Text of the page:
The Transcriptionist by Amy Rowland - Lena is the transcriptionist in a newsroom. She sits, isolated, in a room with headphones on, listening to other people's stories. After a story comes across her desk of a woman who was eaten by lions in the zoo, Lena begins to seek out the woman's history. She realizes that she had an encounter with that very same woman on the bus just a few days prior. A story about language, about technology, about our increasingly isolating culture, The Transcriptionist explores it all. While the story was interesting and captured me, I spent the entire time waiting for something more. I can't explain what exactly that would have been, but I did feel a lack of... something.
Slapstick (or Lonesome No More!) by Kurt Vonnegut - Reading Vonnegut just makes me happy. He's clever and kind and witty and optimistic even in the face of disaster. Slapstick follows the King of Manhattan, former President of the United States, throughout his life, beginning as a monster child and eventually to his untimely death. The story is dark, yet never feels cynical. It was truly a joy to read.
The Perks of Being a Wallflower by Stephen Chbosky - Late to the game on this one, I know. The novel follows Charlie throughout his freshman year of high school. Somewhat of a loner, Charlie finds himself making unlikely friends in a brother and sister, Patrick and Sam. They open him up to a world full of mix tapes, Rocky Horror, drugs, alcohol, books, and art. The story is told through Charlie's letters to an unknown friend. While I really liked the book, I had some issues with it. Charlie's story is odd. His family life seems off from the beginning, but that's never really addressed. Also, everyone cries all the time. I know it's high school and hormones and all that, but so. much. crying. That being said, the book does capture that feeling of newness, of doing things for the first time, of experiencing certain emotions - love, deep friendship - for the first time.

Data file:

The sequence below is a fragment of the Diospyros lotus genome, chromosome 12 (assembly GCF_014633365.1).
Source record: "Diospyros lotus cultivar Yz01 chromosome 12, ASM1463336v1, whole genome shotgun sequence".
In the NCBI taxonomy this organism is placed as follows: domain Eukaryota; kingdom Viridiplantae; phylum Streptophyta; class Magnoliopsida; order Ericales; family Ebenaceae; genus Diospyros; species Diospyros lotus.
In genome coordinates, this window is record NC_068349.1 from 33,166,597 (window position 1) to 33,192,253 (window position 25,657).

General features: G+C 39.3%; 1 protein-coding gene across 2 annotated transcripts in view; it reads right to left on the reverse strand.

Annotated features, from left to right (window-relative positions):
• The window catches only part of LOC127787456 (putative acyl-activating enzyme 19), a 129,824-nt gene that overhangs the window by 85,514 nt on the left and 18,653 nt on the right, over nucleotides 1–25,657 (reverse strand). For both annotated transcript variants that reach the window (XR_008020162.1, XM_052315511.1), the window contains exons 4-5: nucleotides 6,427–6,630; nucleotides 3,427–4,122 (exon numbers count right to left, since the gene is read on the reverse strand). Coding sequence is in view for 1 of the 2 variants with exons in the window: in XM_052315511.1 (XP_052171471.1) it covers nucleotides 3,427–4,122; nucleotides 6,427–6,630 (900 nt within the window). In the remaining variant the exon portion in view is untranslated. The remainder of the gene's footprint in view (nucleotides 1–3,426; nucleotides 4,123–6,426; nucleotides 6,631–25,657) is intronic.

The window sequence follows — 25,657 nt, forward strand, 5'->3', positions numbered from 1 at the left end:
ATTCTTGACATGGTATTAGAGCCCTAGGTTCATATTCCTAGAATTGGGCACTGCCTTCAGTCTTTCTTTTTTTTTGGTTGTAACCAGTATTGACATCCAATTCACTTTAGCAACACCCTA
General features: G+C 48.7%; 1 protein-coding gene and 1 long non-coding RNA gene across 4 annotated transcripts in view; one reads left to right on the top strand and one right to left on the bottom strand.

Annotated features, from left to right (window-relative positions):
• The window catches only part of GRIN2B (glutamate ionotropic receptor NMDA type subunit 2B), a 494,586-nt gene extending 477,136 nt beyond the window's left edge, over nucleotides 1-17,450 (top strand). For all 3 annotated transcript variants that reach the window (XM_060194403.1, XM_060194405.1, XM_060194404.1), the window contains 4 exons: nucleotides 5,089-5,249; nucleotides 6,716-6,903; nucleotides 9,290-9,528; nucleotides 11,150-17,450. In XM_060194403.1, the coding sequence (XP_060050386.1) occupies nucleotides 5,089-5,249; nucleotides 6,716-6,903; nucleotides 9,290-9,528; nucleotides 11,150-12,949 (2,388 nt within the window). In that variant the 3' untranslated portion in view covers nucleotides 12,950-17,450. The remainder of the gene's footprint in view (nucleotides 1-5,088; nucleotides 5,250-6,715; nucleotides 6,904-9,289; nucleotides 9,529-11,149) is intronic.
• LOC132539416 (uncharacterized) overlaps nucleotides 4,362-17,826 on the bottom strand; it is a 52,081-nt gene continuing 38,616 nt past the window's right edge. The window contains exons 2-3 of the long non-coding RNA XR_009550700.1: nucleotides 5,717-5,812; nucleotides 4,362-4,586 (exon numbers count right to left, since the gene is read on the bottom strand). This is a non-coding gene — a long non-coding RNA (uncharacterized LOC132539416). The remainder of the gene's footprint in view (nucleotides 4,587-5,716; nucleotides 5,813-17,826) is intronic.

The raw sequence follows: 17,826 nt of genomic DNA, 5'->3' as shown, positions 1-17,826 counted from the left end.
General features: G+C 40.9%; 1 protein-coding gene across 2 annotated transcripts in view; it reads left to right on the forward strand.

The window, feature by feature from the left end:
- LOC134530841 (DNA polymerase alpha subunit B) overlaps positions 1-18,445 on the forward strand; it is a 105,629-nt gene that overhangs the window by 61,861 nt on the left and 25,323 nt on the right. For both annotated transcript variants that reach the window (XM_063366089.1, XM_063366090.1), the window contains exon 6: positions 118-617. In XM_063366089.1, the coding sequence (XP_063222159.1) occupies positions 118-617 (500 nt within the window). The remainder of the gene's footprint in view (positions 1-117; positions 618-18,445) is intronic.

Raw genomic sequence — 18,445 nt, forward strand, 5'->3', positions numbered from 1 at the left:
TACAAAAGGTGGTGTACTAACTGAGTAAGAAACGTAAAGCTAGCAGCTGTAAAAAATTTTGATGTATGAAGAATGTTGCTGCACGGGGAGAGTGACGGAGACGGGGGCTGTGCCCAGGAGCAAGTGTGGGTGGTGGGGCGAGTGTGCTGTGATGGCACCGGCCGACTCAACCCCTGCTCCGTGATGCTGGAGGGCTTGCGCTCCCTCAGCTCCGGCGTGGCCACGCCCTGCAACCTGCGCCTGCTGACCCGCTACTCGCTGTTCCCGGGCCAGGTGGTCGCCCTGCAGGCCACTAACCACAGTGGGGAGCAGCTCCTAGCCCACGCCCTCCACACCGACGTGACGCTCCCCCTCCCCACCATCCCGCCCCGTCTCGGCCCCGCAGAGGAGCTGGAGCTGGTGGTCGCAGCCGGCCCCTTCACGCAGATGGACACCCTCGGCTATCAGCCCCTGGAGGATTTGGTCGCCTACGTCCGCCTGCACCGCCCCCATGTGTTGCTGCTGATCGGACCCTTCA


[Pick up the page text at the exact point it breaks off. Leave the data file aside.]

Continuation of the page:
The Girl Who Loved Tom Gordon by Stephen King - I grew up hiking in the White Mountains, so this book just hit me. Trisha is nine years old, going on a day hike with her mother and brother, when she ducks into the woods to pee. This one choice leads to her wandering the woods for days, lost, with limited supplies, and no idea of where she is or what direction she is headed. Tom Gordon, the Red Sox closer, gets her through this, first by Trisha listening to the games on her headphones, and then later as a hallucination. Maybe because I know those woods, or because I've always been taught just how easy it is to get turned around there, this book socked me in the gut. It was beautifully written, captured the thought patterns of a nine-year-old girl, and, because it's King, I was never quite sure of where he was going to take Trisha (and us).